Apple bluetooth keyboard and iPad
For Christmas my partner bought me an Apple bluetooth keyboard to go with my iPad Mini together with my other Apple devices (I am such a fan-girl). Since then I’ve been playing with it and finding out just how much I can control with it.
The keyboard itself is basically the same as the keyboard on my 13 inch Mac Book Pro except it has white keys and not black ones (and they’re not lit). The keyboard case machined aluminium and is at most 5mm thick except for at the rear where the battery holder (which takes two AA batteries) acts as the rear ‘feet’. One end of this is a screw cover for the batteries, the other is the power button. There is a small green LED by the power button.
Holding the power button puts it in to pairing mode.
To pair start ‘Settings’ then select the ‘Bluetooth’ option. The keyboard will be found and shown as un-paired. Tap on the description and you will be asked to enter a four digit code on the keyboard and then hit the return key. Once this is done, the keyboard will be paired, and takes over keyboard duties.
How do I get the on-screen keyboard back?
The first question I think everyone will ask is “How do I get the on-screen keyboard back?”. This is simple. Just press the Eject button on the keyboard in the top right corner. Press it a second time to use the keyboard again. Of course this means you need access to your keyboard. It has a pretty good range so if its say, locked in a draw, you will have to ‘forget’ the keyboard in settings and re-pair the next time you want to use it.
What else can it do?
The function keys on the keyboard also double as control/media keys. The iPad supports the following keys:
- The screen brightness keys (F1 and F2)
- The player (iTunes) control keys for rewind, play/pause and fast forward (F7 to F9)
- The volume control keys e.g. mute, volume down and volume up (F10 to F12)
The arrow keys will move the caret around text input as you would expect. Holding down shift as you use them allows selection of text for cut, copy or delete as follows:
- shift and left/right arrow selects previous/next character.
- shift and option/alt and left/right arrow selects previous/next row.
- shift and control and left/right arrow selects to start of line/end of line.
You can also use command and A to select all the text.
Cut, copy, paste, undo, redo
These are as you would expect if you’re a Mac user.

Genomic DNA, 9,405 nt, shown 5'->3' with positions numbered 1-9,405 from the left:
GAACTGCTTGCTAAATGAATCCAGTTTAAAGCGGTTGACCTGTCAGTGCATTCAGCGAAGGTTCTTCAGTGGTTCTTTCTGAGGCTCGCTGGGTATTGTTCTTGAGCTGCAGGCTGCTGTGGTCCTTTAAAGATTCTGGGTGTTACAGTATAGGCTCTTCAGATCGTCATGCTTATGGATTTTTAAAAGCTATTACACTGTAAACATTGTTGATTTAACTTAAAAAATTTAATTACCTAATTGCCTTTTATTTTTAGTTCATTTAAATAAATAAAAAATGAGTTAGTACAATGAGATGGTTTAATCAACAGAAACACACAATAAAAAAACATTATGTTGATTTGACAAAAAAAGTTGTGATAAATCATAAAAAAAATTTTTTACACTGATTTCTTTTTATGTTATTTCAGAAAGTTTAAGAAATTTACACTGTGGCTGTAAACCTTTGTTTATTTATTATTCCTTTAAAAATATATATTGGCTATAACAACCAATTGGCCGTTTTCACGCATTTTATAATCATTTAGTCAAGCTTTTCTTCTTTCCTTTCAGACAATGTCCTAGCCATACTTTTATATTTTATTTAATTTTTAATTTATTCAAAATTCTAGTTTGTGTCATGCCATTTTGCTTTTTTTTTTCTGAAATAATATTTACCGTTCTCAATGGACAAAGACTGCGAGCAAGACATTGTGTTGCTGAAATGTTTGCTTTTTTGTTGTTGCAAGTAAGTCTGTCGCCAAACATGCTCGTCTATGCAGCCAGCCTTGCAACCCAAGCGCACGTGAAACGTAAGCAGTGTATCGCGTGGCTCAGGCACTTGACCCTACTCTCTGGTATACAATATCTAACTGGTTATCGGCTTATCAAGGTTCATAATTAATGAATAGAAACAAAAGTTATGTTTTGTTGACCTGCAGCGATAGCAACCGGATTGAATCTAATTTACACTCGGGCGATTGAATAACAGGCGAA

- command and x – cut
- command and c – copy
- command and v – paste
- command and z – undo
- command, shift and z – redo
Alternative characters and accents
By now you’ll realise that this keyboard near enough supports all the functionality you would expect from a keyboard used with Apple’s desktop operating system (OSX). This isn’t a surprise since iOS and OSX are very closely related.
Holding alt down when typing a character will give you an alternative character. Usually this are related to the standard character for that key. For example on a UK keyboard shift and 3 gives you £ but alt and 3 gives you # (the reverse of the US case). Both # and £ are known as pound which is why Apple has mapped them that way. alt and ./> gives you ≥. alt and s gives you ß (which is a double S symbol used in German words such as Schloß).
The exceptions to the above rule is where the key is used to create accented characters. In that case you use alt and a key to create an accent modifier the you type the character you want to apply the accent too. Again the key used is related to the accent generated. For example back tick for a grave (accent that slopes down to the right), e.g. è. e for ecute (accent that slopes down to the left), such as é. u for umlaut (double dots) e.g. Mötorhead, and so on.
When using Pages on the iPad I have found that the following are also supported:
- command and B to toggle the bold on text.
- command and I to toggle the italics on text.
When using Textastic the tab key can indent blocks of text (and shift tab to reverse indent).
Tab and shift tab will select the next/previous field in a form in Safari.
And that’s it. If I find any more I shall update this post. However I think that with the addition of a keyboard an iPad fulfils most of my day to day non-development requirements together with some minor development duties as well.
P.S. This post was written on my iPad.